Munich – Cape Town – S.A. Agulhas II
After a smooth flight from Munich to Cape Town I encountered sunny but, surprisingly, extremely windy weather at the foot of Table Mountain. An intensive cut-off low pressure system over the Cape region brought this strong wind, and on Sunday even rain, which makes it feel more like "the North Sea in autumn" than "South Africa in high summer". Unfortunately, these conditions interfered with the rapid loading of the ship, and even the harbour itself was for closed two days to incoming and outgoing ships. In the end, our departure was delayed by three days, which considerably increased our impatience on our last day in the harbour. In particular, no passenger was allowed to leave the ship after official permission to depart was given on the previous day. The captain informed us with a grin that we were now prisoners, but nobody understood it as a threat. On the contrary, most were curious and intensely anticipating what the coming days would bring.
The South African icebreaker S.A. Agulhas II in Cape Town harbour; fully loaded with freight for three Antarctic stations (SANAE IV, Neumayer Station III and Princes Elizabeth).
In the early morning hours of 23 January we were finally on our way. Unnoticed by most of the passengers, S.A. Agulhas II left Cape Town harbour after a fuel stop of about eight hours. Then around 06:30 the sun rose over Table Mountain and lured the first passengers and crew members on deck. Accompanied by a few seagulls the ship made its way south along the Cape of Good Hope through the waves of the Atlantic Ocean. For the first few hours the silhouette of the Cape could be seen before waves, light cloud cover and the sheer endless horizon then dominated the panorama.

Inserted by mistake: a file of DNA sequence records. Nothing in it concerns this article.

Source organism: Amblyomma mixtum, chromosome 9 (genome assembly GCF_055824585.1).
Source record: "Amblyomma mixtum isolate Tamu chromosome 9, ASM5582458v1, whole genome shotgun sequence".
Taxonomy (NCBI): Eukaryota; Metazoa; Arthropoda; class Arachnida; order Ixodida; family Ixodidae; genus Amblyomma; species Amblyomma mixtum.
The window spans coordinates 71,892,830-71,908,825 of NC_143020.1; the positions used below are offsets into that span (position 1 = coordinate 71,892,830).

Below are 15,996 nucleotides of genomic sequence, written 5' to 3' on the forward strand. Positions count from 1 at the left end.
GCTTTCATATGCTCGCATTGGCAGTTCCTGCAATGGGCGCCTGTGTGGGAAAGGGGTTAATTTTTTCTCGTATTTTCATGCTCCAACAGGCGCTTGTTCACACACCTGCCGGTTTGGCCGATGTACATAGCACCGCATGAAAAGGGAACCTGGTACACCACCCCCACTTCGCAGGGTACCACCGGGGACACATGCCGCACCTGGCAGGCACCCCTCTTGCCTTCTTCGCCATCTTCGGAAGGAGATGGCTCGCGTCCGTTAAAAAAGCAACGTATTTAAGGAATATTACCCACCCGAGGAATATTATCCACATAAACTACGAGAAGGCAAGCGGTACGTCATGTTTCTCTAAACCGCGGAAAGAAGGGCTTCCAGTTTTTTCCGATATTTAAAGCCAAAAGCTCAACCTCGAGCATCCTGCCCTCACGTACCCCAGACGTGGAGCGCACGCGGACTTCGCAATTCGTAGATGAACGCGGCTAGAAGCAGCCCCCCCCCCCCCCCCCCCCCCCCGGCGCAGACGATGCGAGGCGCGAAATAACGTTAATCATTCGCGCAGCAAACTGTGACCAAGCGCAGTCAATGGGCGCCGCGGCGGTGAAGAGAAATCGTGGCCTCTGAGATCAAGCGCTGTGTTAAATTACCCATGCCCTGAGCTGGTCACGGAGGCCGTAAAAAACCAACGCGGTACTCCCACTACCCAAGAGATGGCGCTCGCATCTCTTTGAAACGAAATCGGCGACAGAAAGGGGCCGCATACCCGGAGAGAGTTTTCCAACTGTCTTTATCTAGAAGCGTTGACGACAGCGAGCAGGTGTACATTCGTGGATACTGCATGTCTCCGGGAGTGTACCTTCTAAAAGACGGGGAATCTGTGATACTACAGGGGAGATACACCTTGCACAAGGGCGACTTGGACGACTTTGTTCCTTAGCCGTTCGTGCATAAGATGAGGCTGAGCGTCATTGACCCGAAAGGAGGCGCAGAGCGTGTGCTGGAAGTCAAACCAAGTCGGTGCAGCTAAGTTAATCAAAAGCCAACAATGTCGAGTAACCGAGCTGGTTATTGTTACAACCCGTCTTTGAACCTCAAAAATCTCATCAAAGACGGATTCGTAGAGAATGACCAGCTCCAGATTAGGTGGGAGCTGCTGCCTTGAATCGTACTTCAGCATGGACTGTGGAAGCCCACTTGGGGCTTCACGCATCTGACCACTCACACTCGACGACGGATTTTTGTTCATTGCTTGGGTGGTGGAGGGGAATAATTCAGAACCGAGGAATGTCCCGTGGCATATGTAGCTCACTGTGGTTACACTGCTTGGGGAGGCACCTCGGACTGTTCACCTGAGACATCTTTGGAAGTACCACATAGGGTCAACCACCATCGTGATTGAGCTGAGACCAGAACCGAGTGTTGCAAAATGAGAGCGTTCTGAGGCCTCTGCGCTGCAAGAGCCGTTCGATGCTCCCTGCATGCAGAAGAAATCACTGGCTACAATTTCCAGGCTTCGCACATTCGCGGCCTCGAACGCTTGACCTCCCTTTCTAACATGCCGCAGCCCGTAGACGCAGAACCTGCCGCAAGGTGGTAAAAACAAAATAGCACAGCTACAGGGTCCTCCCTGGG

First sunrise at sea in the morning of 23 January with a view of Table Mountain and ideal water for the rest of the trip.
An announced safety drill interrupted the first morning at sea. A sound that was not quite as shrill as for the regular fire drills in Building 122 signalled everyone to gather at the designated collection point. Brief instructions about what is to be done in an emergency were followed by some practice in sitting in the lifeboat, an orange coloured sardine tin that I hope will never be needed!
A look at the current wind data and wave heights reveals the forthcoming sea conditions (Source: Windy.com).The red arrow marks the first stage of the trip.
In the meantime the wave heights have increased and the tablets against sea sickness taken as a preventive measure ought to be having the expected effect now. So far, anyway, I have had no symptoms, despite working at my laptop. The first stretch with strong wind and waves about 2 m high was encountered shortly after we left the harbour. The latitudes of the "Roaring Forties", "Furious Fifties" and "Screaming Sixties" that are expected in the next few days will certainly contain one or the other low-pressure storm system. In any event, "next stop: Crown Bay, Antarctica!"